Pregnant women have long been told that staying upright and mobile during childbirth will help labour progress smoothly.
Now a hospital in the US is trialling a new birthing sling in the hope of promoting movement during labour and reducing the number of caesarean section deliveries.
The new birthing aid is a soft ribbon of cloth that dangles from an 'O' ring attached to the ceiling. The sling is capable of holding more than 225 kilograms and supports the expecting mother in an upright position while she labours.
The Birthplace at University of Minnesota Masonic Children's Hospital is the only labour and delivery unit in the state to offer the sling.
"It helps women feel empowered during labour because they're not lying down - they're upright playing an active role in delivery," hospital Midwife Carrie Neerland said.
"It increases a woman's control and allows them to be more mobile."
Despite the benefits of the sling, it is not recommended for use by all women.
Midwife Helena Jelinek, who helped plan for and install the slings, said women need to be healthy and capable of supporting their own weight during labour in order to use the device.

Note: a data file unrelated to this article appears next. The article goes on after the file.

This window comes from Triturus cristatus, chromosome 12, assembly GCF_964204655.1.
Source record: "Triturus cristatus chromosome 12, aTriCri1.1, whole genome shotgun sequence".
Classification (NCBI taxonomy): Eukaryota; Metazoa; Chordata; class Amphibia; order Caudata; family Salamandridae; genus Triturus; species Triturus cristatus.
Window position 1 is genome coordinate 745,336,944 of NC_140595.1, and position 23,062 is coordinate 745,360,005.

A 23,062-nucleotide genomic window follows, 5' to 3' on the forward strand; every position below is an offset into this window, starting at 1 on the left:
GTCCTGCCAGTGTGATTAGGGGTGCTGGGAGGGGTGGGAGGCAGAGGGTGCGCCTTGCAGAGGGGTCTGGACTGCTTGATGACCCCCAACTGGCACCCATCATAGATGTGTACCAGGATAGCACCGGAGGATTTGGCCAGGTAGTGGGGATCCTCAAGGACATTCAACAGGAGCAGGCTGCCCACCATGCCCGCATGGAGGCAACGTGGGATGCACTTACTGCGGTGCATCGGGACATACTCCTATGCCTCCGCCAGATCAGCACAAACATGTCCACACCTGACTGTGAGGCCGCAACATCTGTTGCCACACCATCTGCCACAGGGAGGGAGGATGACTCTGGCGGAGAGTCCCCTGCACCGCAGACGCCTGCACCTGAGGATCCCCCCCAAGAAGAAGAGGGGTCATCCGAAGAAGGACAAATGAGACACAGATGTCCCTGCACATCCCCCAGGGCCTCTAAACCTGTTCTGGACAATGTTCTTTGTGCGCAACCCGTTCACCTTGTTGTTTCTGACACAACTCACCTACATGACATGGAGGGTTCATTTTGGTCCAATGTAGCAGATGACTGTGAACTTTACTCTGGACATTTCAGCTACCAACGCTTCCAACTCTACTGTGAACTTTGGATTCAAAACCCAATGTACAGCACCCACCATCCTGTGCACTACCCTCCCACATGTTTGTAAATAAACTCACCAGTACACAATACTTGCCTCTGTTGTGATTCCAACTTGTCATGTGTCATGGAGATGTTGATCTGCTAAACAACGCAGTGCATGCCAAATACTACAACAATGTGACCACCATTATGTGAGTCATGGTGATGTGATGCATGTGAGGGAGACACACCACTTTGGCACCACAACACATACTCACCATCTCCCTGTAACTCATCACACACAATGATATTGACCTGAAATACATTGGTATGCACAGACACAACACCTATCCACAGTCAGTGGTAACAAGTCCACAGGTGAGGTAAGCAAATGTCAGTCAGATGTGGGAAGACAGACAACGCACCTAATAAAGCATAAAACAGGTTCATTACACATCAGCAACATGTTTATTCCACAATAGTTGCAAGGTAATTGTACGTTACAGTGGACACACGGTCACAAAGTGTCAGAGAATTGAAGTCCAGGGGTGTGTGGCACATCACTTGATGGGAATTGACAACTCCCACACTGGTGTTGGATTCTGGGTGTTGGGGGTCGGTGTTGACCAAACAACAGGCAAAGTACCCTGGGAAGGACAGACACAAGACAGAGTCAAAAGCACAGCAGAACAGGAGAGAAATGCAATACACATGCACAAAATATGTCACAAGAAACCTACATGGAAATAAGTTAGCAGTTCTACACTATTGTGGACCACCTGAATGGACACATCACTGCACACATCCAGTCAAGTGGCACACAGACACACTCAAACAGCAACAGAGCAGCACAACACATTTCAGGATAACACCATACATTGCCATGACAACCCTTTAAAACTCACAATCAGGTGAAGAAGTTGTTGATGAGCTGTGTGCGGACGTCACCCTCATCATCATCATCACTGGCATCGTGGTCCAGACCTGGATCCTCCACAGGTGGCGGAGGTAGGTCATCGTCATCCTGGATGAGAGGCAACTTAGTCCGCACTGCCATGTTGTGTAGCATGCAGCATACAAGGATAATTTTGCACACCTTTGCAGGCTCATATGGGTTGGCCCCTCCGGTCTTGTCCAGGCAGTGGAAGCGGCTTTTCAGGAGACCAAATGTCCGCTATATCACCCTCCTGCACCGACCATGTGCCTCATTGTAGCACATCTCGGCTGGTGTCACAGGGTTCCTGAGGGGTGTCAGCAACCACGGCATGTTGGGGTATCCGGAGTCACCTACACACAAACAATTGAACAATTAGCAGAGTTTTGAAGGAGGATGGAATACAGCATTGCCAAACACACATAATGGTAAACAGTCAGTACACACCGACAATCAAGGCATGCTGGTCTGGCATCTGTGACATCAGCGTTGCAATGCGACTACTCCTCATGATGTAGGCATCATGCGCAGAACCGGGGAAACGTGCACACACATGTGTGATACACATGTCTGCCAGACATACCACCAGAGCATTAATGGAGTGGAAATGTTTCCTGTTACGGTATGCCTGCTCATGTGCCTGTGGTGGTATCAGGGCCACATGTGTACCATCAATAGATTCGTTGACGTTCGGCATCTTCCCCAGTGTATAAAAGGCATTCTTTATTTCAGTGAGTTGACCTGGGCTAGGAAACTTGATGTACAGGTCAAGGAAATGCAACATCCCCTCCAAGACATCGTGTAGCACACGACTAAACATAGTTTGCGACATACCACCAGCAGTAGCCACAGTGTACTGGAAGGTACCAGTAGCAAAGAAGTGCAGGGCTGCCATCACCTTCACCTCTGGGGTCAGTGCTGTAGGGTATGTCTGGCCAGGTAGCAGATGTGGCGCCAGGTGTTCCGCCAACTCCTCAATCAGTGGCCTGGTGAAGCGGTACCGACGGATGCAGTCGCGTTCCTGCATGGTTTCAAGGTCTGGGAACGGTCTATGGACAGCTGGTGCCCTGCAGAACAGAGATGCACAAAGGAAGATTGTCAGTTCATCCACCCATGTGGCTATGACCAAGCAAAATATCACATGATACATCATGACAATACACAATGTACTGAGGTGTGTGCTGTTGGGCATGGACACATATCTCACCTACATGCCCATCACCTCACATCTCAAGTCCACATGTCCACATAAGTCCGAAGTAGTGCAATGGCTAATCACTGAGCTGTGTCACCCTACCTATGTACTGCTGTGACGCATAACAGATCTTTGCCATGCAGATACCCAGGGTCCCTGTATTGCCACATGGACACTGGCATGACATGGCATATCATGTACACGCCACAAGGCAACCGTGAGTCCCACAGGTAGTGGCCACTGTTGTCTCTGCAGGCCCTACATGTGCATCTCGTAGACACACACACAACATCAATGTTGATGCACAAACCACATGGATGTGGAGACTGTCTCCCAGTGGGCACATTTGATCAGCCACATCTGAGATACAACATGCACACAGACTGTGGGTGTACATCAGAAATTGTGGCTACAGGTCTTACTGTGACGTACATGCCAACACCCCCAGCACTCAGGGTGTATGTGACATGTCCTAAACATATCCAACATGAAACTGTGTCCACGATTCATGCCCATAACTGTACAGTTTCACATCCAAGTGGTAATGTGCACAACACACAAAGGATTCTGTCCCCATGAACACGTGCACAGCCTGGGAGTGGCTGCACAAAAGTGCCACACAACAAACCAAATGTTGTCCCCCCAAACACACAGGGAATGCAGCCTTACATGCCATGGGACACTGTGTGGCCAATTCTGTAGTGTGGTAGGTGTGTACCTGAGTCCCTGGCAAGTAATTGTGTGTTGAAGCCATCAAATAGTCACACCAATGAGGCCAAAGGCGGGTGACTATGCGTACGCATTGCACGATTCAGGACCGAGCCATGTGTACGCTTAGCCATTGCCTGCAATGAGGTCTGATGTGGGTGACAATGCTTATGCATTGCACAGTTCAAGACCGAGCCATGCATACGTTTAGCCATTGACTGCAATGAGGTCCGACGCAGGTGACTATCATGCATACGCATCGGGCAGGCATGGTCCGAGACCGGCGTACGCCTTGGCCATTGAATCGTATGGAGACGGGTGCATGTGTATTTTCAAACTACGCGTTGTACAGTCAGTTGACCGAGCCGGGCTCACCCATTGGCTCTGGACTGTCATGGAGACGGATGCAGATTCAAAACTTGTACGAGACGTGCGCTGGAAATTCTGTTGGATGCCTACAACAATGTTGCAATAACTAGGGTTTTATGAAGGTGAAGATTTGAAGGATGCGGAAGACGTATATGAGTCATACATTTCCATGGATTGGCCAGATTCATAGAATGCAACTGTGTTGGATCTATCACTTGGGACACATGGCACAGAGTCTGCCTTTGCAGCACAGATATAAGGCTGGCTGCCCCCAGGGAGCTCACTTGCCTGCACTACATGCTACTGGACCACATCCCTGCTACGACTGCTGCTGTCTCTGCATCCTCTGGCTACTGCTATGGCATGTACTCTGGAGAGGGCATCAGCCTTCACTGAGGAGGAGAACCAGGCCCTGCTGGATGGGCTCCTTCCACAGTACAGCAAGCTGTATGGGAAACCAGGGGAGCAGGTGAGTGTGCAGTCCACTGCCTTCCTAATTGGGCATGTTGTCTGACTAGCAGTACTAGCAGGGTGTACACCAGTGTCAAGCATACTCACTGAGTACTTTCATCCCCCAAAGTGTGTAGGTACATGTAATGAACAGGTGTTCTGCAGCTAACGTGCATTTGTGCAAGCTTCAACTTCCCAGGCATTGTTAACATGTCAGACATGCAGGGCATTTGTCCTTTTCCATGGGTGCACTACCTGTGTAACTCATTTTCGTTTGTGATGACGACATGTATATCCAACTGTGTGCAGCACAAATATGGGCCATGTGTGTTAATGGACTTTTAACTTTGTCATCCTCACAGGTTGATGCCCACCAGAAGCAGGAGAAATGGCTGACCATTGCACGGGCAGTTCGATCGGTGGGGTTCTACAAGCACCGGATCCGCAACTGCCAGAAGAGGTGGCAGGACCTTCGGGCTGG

The sling may also be inappropriate for women with some high-risk pregnancy conditions, such as high blood pressure.
Ms Jelinek said the slings were installed as part of the hospital's efforts to reduce caesarean sections.
"The freedom to move during labour is important to many women," Ms Jelinek said.
"By moving the bed to the side of the room and utilising the birth slings, yoga mats and birth balls, women have the option of being upright and moving through their labour.
"The use of labour slings fits nicely with our goal to reduce our rate of C-section births, and gives our mums increased options to promote a vaginal birth."
While it is believe the hospital is one of the first in the US to use this type of birth sling, the devices are more common in some European countries.